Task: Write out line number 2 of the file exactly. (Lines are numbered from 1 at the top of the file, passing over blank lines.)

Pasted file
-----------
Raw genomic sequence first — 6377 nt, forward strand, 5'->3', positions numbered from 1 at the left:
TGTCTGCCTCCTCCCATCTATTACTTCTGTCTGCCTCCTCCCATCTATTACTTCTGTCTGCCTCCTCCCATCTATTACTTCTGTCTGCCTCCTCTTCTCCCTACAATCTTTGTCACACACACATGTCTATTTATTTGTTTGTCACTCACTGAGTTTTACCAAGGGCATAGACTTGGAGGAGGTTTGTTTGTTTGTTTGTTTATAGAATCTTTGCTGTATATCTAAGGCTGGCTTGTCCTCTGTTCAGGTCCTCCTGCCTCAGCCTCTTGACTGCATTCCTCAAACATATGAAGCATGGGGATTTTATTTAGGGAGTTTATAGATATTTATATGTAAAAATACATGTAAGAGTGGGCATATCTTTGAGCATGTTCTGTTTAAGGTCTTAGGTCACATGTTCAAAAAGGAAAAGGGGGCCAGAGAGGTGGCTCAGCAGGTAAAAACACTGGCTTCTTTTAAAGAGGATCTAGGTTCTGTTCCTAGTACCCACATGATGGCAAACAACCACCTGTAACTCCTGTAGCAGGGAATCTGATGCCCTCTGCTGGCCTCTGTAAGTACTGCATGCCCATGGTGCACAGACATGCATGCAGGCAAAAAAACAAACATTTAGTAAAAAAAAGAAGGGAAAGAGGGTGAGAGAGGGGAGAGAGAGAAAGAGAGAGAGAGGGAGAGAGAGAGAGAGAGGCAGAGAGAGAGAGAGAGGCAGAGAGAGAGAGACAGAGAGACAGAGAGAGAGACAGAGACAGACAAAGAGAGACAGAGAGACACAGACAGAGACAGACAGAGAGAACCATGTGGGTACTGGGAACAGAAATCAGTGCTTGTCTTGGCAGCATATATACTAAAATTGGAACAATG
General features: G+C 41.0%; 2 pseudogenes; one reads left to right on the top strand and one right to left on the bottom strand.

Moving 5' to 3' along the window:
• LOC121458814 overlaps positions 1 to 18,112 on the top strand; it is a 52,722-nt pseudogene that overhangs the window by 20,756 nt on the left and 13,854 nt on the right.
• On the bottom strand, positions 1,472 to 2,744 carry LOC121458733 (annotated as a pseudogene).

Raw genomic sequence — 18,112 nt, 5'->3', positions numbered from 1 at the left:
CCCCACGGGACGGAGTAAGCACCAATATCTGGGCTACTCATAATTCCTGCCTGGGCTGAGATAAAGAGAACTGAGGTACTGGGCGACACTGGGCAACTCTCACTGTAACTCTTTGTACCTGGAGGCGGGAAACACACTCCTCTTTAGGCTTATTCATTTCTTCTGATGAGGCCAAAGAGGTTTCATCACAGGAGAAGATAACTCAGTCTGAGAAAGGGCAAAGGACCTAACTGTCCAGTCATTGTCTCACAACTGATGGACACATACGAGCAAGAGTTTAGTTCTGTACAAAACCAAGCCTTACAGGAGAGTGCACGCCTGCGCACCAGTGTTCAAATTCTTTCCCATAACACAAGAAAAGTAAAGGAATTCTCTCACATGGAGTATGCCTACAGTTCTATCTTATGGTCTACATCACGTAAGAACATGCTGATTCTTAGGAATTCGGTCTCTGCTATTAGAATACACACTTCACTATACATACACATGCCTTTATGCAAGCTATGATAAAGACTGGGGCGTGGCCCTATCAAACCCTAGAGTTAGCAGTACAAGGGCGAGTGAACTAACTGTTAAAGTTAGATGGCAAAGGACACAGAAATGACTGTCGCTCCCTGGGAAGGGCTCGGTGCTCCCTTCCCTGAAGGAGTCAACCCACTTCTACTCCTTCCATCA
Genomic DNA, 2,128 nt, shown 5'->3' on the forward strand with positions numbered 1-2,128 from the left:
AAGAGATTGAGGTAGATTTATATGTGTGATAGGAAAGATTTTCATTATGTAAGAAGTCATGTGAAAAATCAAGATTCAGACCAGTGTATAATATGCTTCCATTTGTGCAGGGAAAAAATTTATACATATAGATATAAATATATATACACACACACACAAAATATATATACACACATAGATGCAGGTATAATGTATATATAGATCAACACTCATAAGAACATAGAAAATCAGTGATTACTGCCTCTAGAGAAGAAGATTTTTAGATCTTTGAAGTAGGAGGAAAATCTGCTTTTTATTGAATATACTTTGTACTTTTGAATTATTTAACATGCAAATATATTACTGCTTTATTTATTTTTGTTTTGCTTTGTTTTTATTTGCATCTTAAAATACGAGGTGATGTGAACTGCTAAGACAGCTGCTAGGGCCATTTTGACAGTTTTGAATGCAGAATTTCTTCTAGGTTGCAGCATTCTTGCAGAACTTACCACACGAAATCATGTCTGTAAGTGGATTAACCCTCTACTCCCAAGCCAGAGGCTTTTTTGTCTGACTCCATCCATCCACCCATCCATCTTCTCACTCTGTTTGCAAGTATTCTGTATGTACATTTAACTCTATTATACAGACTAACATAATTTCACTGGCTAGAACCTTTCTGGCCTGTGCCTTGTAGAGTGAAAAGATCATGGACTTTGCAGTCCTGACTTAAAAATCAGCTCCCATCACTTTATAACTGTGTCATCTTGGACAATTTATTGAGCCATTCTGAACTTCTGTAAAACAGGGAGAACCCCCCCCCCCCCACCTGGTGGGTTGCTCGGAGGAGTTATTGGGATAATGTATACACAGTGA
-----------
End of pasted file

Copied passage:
TGTCTGCCTCCTCCCATCTATTACTTCTGTCTGCCTCCTCCCATCTATTACTTCTGTCTGCCTCCTCCCATCTATTACTTCTGTCTGCCTCCTCTTCTCCCTACAATCTTTGTCACACACACATGTCTATTTATTTGTTTGTCACTCACTGAGTTTTACCAAGGGCATAGACTTGGAGGAGGTTTGTTTGTTTGTTTGTTTATAGAATCTTTGCTGTATATCTAAGGCTGGCTTGTCCTCTGTTCAGGTCCTCCTGCCTCAGCCTCTTGACTGCATTCCTCAAACATATGAAGCATGGGGATTTTATTTAGGGAGTTTATAGATATTTATATGTAAAAATACATGTAAGAGTGGGCATATCTTTGAGCATGTTCTGTTTAAGGTCTTAGGTCACATGTTCAAAAAGGAAAAGGGGGCCAGAGAGGTGGCTCAGCAGGTAAAAACACTGGCTTCTTTTAAAGAGGATCTAGGTTCTGTTCCTAGTACCCACATGATGGCAAACAACCACCTGTAACTCCTGTAGCAGGGAATCTGATGCCCTCTGCTGGCCTCTGTAAGTACTGCATGCCCATGGTGCACAGACATGCATGCAGGCAAAAAAACAAACATTTAGTAAAAAAAAGAAGGGAAAGAGGGTGAGAGAGGGGAGAGAGAGAAAGAGAGAGAGAGGGAGAGAGAGAGAGAGAGGCAGAGAGAGAGAGAGAGGCAGAGAGAGAGAGACAGAGAGACAGAGAGAGAGACAGAGACAGACAAAGAGAGACAGAGAGACACAGACAGAGACAGACAGAGAGAACCATGTGGGTACTGGGAACAGAAATCAGTGCTTGTCTTGGCAGCATATATACTAAAATTGGAACAATG